Last Updated on September 5, 2023, by eNotes Editorial. Word Count: 423
The Centrality of Sexual Politics
A basic but primary theme of Millett's book is her identification of sexual politics as a key societal issue. Though several seminal second-wave feminist works had come out before the publication of Sexual Politics in 1970—notably Simone de Beauvoir's The Second Sex in 1949 and Betty Friedan's The Feminine Mystique in 1963—Millett's book was nevertheless groundbreaking for its challenge to unjust and fixed gender roles, and it contributed to the definition of the burgeoning feminist movement. Much of what Millett asserted nearly fifty years ago is now widely accepted, but her book maintains the power to jar the present-day reader and show that controversy still surrounds feminist issues today.
The Patriarchal Norm in Society
In the book's title, "politics" refers to a patriarchal gender dynamic as it has existed throughout history and continues to exist: men exercise power over women. Much of Millett's analysis of the nature of patriarchy may seem evident today, but in 1970, when her book was published, this was not the case. As a trailblazer of radical second-wave feminism, Millett establishes principles by which the arbitrary nature of men's dominance is made clear—as is the analogy between it and other forms of oppression, such as that involving race. The existence of this patriarchal dynamic represents a kind of internal colonization and is perpetuated by a process of "socialization" in which both men and women are conditioned through the norms of their upbringing to regard the situation as natural and inevitable.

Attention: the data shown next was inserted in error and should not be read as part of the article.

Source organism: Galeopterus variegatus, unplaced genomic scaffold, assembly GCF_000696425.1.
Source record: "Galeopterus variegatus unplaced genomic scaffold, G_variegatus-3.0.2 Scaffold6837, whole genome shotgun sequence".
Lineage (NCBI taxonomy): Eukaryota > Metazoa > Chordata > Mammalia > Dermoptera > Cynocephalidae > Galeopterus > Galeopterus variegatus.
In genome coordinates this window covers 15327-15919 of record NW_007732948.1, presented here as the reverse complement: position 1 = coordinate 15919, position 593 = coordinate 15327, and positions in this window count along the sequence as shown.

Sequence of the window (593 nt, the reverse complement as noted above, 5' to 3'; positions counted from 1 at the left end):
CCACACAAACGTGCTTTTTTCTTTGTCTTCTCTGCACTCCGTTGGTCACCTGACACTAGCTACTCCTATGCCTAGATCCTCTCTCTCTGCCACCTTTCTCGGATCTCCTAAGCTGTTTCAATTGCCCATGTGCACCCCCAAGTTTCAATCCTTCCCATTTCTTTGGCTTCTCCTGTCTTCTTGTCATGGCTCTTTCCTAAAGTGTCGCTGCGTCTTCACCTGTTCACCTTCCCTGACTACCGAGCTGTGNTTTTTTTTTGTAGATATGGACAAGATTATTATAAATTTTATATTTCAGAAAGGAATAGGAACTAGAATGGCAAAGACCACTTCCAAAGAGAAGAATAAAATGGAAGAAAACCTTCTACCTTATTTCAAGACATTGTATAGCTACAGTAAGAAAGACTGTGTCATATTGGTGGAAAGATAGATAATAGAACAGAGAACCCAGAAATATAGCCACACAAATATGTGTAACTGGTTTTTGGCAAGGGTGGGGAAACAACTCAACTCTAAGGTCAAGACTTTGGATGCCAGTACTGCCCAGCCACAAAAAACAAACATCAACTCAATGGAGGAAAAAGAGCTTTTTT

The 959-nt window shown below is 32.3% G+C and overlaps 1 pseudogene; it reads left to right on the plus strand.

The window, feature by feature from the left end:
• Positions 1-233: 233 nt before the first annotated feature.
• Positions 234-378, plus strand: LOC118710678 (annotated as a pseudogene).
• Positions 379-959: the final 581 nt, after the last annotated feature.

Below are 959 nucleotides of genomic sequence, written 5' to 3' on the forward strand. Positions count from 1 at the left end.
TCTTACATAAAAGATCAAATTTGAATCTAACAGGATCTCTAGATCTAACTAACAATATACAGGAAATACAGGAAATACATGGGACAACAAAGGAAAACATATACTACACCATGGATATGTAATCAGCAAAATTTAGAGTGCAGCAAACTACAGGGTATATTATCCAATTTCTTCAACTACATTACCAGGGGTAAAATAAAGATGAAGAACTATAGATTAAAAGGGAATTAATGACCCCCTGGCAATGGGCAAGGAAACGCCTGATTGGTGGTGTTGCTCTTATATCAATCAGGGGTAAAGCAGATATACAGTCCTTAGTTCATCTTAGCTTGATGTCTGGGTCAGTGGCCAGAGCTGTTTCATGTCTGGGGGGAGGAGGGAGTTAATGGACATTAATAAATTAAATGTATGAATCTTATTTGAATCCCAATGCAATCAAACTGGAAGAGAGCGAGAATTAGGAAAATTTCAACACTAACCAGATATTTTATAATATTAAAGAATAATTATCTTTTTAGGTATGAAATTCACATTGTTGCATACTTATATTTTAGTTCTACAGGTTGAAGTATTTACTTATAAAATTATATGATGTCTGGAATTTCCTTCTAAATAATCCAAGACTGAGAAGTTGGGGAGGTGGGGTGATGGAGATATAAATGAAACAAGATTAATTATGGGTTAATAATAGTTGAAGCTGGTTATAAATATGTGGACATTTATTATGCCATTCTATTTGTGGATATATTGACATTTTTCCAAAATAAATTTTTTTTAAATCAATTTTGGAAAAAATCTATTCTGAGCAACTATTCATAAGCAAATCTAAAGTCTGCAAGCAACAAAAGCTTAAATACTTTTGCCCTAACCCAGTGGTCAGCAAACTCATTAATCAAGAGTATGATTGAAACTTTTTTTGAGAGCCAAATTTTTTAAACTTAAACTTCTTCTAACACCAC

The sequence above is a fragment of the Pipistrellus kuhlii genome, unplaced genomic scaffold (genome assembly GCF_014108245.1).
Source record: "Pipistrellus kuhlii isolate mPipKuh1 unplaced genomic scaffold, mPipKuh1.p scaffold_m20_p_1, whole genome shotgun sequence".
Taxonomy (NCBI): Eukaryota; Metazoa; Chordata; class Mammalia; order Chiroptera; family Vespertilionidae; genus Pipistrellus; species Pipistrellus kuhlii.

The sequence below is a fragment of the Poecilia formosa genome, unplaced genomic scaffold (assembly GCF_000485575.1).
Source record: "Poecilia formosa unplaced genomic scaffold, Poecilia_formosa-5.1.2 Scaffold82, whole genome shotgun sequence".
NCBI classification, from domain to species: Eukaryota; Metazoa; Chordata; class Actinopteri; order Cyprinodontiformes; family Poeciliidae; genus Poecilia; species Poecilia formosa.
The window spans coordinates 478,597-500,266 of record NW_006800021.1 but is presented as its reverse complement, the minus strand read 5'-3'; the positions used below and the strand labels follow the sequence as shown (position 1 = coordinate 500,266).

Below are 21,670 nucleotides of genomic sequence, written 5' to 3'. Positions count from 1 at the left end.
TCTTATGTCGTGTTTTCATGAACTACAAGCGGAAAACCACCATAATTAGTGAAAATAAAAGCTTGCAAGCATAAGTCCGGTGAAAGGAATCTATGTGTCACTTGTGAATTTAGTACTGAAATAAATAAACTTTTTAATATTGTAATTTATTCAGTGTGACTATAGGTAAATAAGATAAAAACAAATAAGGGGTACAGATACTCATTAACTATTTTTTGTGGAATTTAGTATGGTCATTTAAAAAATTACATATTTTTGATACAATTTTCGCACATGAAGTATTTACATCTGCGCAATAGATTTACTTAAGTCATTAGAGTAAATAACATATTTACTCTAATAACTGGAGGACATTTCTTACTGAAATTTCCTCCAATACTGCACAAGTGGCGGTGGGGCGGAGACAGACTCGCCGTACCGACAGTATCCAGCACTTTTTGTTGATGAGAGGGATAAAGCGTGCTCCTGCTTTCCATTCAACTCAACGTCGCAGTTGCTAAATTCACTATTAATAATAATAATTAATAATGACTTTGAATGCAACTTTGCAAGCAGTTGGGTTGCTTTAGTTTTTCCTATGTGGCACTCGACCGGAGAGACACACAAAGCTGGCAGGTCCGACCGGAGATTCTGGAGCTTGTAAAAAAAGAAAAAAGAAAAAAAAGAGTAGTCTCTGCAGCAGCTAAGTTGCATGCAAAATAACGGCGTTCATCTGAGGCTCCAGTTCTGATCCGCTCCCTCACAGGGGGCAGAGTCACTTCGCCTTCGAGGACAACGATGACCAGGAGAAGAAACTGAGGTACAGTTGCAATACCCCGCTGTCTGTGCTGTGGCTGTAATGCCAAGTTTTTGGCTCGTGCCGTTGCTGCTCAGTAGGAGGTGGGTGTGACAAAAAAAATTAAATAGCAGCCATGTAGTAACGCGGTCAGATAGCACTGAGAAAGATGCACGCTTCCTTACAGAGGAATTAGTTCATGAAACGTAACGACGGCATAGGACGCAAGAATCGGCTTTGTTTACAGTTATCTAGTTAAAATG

Sexual Revolution and Counterrevolution
Millett identifies the first wave of feminism as occurring between 1830 and 1930. In other words, the second-wave movement of which she was a part was not unprecedented: the initial feminist phase was marked by a counterrevolution both in the policies of governments (chiefly the Soviet Union and Nazi Germany) and in ideology. Of particular interest is Millett's emphasis upon Freudian theory and the degree to which it attempts to uphold the patriarchal dynamic.
The Reflection of Sexual Politics in Literature
Millett devotes a large part of her elucidation of the sexual power dynamic to its instances in literature, with special emphasis on D. H. Lawrence, Henry Miller, Norman Mailer, and Jean Genet. Her analysis reveals the degree to which mainstream literature reflects not only the obvious dominance of men over women but also, at times, what can only be termed misogyny—even by authors generally considered to be progressives in other political arenas. An important point Millett delves into is the replication of male–female forms of dominance within the gay subculture in Jean Genet's writings.